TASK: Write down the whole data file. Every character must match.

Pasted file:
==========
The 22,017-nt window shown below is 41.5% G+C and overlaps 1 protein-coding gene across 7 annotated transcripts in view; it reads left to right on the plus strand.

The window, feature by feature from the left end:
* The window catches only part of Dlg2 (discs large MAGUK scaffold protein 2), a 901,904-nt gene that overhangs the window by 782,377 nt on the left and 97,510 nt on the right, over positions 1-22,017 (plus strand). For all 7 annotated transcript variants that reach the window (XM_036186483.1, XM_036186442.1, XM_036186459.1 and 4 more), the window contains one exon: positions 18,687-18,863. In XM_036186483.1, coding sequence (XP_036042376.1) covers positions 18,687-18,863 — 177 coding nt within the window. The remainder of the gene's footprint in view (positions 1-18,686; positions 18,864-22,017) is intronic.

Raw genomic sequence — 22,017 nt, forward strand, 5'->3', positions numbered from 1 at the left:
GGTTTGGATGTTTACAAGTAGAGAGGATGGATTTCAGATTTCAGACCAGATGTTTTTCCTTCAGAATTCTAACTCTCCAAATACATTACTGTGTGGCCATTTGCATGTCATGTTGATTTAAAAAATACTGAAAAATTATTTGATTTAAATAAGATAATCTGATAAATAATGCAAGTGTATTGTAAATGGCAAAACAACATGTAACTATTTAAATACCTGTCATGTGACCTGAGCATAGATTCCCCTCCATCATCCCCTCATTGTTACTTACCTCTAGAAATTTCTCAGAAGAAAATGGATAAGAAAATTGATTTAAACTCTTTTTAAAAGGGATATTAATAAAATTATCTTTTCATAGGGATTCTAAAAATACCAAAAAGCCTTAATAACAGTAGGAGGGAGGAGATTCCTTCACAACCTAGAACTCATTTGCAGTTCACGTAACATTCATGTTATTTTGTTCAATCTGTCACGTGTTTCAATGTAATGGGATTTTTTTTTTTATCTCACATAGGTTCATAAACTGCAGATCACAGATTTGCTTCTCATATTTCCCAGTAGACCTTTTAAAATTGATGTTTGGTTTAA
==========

The 22,017-nt window shown below is 41.5% G+C and overlaps 1 protein-coding gene across 7 annotated transcripts in view; it reads left to right on the plus strand.

The window, feature by feature from the left end:
* The window catches only part of Dlg2 (discs large MAGUK scaffold protein 2), a 901,904-nt gene that overhangs the window by 782,377 nt on the left and 97,510 nt on the right, over positions 1-22,017 (plus strand). For all 7 annotated transcript variants that reach the window (XM_036186483.1, XM_036186442.1, XM_036186459.1 and 4 more), the window contains one exon: positions 18,687-18,863. In XM_036186483.1, coding sequence (XP_036042376.1) covers positions 18,687-18,863 — 177 coding nt within the window. The remainder of the gene's footprint in view (positions 1-18,686; positions 18,864-22,017) is intronic.

Raw genomic sequence — 22,017 nt, forward strand, 5'->3', positions numbered from 1 at the left:
GGTTTGGATGTTTACAAGTAGAGAGGATGGATTTCAGATTTCAGACCAGATGTTTTTCCTTCAGAATTCTAACTCTCCAAATACATTACTGTGTGGCCATTTGCATGTCATGTTGATTTAAAAAATACTGAAAAATTATTTGATTTAAATAAGATAATCTGATAAATAATGCAAGTGTATTGTAAATGGCAAAACAACATGTAACTATTTAAATACCTGTCATGTGACCTGAGCATAGATTCCCCTCCATCATCCCCTCATTGTTACTTACCTCTAGAAATTTCTCAGAAGAAAATGGATAAGAAAATTGATTTAAACTCTTTTTAAAAGGGATATTAATAAAATTATCTTTTCATAGGGATTCTAAAAATACCAAAAAGCCTTAATAACAGTAGGAGGGAGGAGATTCCTTCACAACCTAGAACTCATTTGCAGTTCACGTAACATTCATGTTATTTTGTTCAATCTGTCACGTGTTTCAATGTAATGGGATTTTTTTTTTTATCTCACATAGGTTCATAAACTGCAGATCACAGATTTGCTTCTCATATTTCCCAGTAGACCTTTTAAAATTGATGTTTGGTTTAA